Letter from Marseille: Leinster exit as French power prevails in Europe
Murray Kinsella reports from Marseille
The potential classics never transpired, but Champions Cup semi-final weekend served up ample excitement, tension, competition and pain.
A stray cat runs across the turf at Stade Vélodrome yesterday. Source: James Crombie/INPHO
Our weekend started in the sleepy city of Saint-Étienne, where it proved virtually impossible to locate a Saracens fan the evening before their meeting with Clermont. It wasn’t much better the following day at the wonderful Stade Geoffrey-Guichard, as ASM’s prodigiously impressive support delivered a masterclass.
In fairness they had only an hour and a half to travel down from the Auvergne, but les Jaunards turned out in force, opening up the boots of their cars for Ricard and Madeleine-based picnics before marching on the home ground of the local Ligue 1 side.
‘Ici, ici, Montferrand’ felt like the genuine truth as it bellowed around Stade Geoffrey-Guichard, with Clermont’s mob taking hold of the place an hour before kick-off. By the time that whistle was sounded, the stadium – filled by a French semi-final record crowd of 41,500 – felt as though it was bouncing.
It’s been hard to warm to Saracens in recent seasons despite the presence of a former Ireland international as their director of rugby in Mark McCall. The paucity of fans who followed the team to France again left the impression that Sarries is still more of an organisation than a rugby club, though the short timeframe between quarter and semi-finals made it a tougher trip to sort.
We always feel McCall would be far more lauded on home soil were he at a different English club. It’s easy to imagine the Irish pride if Conor O’Shea brought Harlequins into a European semi-final.
There’s notably more goodwill for Leinster hero Jono Gibbes and his Clermont troupe, and few neutrals would wish against the nearly men finally securing their holy grail in Twickenham early in May.
While the atmosphere in Saint-Étienne was one that will live on in memories for years to come, the game itself was largely forgettable. One moment of inspiration from Brock James lit up the contest and guided the creative Wesley Fofana over the tryline for a score that proved to be the difference.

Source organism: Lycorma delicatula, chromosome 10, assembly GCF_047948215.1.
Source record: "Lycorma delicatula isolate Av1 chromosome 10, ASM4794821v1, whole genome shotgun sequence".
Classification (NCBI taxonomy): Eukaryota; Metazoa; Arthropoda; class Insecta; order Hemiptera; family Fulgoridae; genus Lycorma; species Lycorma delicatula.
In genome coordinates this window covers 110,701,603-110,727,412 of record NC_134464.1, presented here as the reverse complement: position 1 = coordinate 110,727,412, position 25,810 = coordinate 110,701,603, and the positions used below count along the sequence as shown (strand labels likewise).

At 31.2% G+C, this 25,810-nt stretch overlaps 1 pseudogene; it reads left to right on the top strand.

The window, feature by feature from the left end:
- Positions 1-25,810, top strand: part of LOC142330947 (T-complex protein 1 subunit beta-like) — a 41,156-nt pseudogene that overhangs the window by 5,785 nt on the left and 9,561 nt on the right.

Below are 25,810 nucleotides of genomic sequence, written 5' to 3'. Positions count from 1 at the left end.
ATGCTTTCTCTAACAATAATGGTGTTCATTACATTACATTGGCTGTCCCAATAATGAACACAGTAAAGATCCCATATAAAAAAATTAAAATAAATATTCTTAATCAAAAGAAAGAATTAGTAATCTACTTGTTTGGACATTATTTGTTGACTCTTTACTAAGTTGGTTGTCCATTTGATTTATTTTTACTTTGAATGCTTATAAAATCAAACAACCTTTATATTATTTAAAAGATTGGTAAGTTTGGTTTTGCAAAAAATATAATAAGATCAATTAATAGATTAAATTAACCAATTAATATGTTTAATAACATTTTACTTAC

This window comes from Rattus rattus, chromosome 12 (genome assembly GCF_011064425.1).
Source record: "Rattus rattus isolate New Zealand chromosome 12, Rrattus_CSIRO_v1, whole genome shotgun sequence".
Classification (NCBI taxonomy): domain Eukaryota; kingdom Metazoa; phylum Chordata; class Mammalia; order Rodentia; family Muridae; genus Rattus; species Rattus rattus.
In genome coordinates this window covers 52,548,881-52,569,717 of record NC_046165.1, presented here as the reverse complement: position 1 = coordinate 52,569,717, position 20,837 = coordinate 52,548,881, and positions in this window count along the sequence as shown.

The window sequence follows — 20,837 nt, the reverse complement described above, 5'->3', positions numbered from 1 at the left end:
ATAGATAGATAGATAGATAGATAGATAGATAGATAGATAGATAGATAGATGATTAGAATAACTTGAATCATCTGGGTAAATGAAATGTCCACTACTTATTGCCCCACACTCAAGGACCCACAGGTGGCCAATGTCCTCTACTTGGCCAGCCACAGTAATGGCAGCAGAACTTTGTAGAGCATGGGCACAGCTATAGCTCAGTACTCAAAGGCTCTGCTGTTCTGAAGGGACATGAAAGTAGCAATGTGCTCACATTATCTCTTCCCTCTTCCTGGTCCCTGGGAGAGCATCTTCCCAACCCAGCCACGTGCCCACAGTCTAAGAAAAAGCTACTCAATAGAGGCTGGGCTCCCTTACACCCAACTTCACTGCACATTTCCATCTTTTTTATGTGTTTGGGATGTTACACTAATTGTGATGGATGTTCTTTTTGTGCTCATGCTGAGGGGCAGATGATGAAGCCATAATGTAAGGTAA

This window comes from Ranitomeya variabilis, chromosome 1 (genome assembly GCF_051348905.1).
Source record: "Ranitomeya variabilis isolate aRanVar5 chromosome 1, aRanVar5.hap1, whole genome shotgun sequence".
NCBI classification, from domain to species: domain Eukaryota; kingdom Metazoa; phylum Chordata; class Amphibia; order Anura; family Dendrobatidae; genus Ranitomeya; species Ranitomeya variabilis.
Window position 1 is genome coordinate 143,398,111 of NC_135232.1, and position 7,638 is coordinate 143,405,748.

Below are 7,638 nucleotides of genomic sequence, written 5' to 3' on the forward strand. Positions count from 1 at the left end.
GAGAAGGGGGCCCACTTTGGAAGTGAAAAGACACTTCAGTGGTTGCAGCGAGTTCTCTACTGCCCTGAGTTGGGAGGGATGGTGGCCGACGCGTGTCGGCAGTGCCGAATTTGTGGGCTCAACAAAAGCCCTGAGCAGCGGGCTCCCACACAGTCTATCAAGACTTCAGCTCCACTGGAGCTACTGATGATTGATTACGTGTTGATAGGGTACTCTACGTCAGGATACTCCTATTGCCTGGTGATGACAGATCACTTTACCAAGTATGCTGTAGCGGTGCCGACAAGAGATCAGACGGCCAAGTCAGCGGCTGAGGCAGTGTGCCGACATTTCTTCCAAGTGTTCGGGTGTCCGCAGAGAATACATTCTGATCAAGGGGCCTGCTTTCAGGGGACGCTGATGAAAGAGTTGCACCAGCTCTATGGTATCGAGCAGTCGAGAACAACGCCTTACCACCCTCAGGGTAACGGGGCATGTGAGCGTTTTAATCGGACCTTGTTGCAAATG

Clermont have the best fans in the business. Source: James Crombie/INPHO
Saracens will wonder what might have been had Charlie Hodgson been able to slam over a difficult long-range penalty just before half time to give them a 9-3 lead that may have shaken Clermont.
Certain ‘home’ fans were rather rattled at that point it seemed, despite the incessant volume of their support. One particularly robust woman took her frustration out on a neighbouring man, the pair being escorted away after a bout of fisticuffs as Hodgson’s penalty slipped wide. In-fighting over, Clermont regathered and dominated the 10 minutes after half time to put themselves into a winning position.
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Such was their joy at securing a second European final, les Vulcans even managed to add some volume and colour to the dreamy calm of the Saint-Étienne nightlife.
Onto the TGV and on towards sunny Marseille by the sea, only to be greeted by a deluge of good Irish rain, the one with the big drops. It put something of a dampener on an occasion that was always going to find it difficult to match up to the events in Stade Geoffrey-Guichard.
Not to suggest Toulon’s followers were not impressive, while the pockets of defiant blue dotted around Olympique Marseille’s home stadium deserve credit too.
The drama of extra time looked to compensate for 80 minutes of hard-fought but error-strewn rugby, though the regular-time battle was absorbing and enthralling throughout.
Quade Cooper was celebrity guest number one, having been wined and dined the night before by a French rugby agent. The Australian may be the next star to sign on Toulon’s lucrative dotted line, even if the actual rugby might have turned Cooper off somewhat.
Leinster’s support was left heartbroken by a narrow defeat. Source: James Crombie/INPHO
Mourad Boudjellal usually gets what he wants in terms of recruitment, and Cooper will be hard pushed to reject the millionaire’s courting. Boudjellal was as ever an intriguing element at Stade Vélodrome, pacing the sideline, celebrating Bryan Habana’s try as heartily as any supporter and then taking his mandatory post-match press conference.
RCT is the comic book king’s baby and he treats it royally. That last summer’s big signing, the one tooth-less Leigh Halfpenny, was crowned man of the match after a decisive performance will have left Boudjellal regally pleased.
And so onto Twickenham the European procession heads, where Clermont are sure to have strong support even outside their own band. Boudjellal will be very much of the mind that the king stay the king.
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